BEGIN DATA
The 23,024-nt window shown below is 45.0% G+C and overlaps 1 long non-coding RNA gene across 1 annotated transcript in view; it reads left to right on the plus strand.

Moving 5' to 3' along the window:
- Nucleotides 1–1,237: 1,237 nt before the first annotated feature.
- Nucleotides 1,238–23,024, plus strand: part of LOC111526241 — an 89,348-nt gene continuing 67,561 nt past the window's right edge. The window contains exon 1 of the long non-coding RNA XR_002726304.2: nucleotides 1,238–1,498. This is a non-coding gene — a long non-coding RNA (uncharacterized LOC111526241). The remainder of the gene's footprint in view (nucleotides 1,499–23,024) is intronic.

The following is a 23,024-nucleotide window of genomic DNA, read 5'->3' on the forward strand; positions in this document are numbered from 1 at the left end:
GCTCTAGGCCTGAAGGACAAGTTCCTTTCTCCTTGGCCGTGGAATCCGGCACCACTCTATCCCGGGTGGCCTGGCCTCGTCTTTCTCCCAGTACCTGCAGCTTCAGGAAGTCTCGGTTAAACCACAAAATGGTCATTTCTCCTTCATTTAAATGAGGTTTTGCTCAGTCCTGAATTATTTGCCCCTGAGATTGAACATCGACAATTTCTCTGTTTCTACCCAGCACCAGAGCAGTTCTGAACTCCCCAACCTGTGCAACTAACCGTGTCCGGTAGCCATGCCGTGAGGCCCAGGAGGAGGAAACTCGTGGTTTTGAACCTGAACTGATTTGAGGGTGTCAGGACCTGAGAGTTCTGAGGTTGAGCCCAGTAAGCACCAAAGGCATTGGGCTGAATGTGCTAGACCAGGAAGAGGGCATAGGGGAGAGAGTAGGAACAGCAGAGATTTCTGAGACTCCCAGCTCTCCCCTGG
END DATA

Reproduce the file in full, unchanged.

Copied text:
The 23,024-nt window shown below is 45.0% G+C and overlaps 1 long non-coding RNA gene across 1 annotated transcript in view; it reads left to right on the plus strand.

Moving 5' to 3' along the window:
- Nucleotides 1–1,237: 1,237 nt before the first annotated feature.
- Nucleotides 1,238–23,024, plus strand: part of LOC111526241 — an 89,348-nt gene continuing 67,561 nt past the window's right edge. The window contains exon 1 of the long non-coding RNA XR_002726304.2: nucleotides 1,238–1,498. This is a non-coding gene — a long non-coding RNA (uncharacterized LOC111526241). The remainder of the gene's footprint in view (nucleotides 1,499–23,024) is intronic.

The following is a 23,024-nucleotide window of genomic DNA, read 5'->3' on the forward strand; positions in this document are numbered from 1 at the left end:
GCTCTAGGCCTGAAGGACAAGTTCCTTTCTCCTTGGCCGTGGAATCCGGCACCACTCTATCCCGGGTGGCCTGGCCTCGTCTTTCTCCCAGTACCTGCAGCTTCAGGAAGTCTCGGTTAAACCACAAAATGGTCATTTCTCCTTCATTTAAATGAGGTTTTGCTCAGTCCTGAATTATTTGCCCCTGAGATTGAACATCGACAATTTCTCTGTTTCTACCCAGCACCAGAGCAGTTCTGAACTCCCCAACCTGTGCAACTAACCGTGTCCGGTAGCCATGCCGTGAGGCCCAGGAGGAGGAAACTCGTGGTTTTGAACCTGAACTGATTTGAGGGTGTCAGGACCTGAGAGTTCTGAGGTTGAGCCCAGTAAGCACCAAAGGCATTGGGCTGAATGTGCTAGACCAGGAAGAGGGCATAGGGGAGAGAGTAGGAACAGCAGAGATTTCTGAGACTCCCAGCTCTCCCCTGG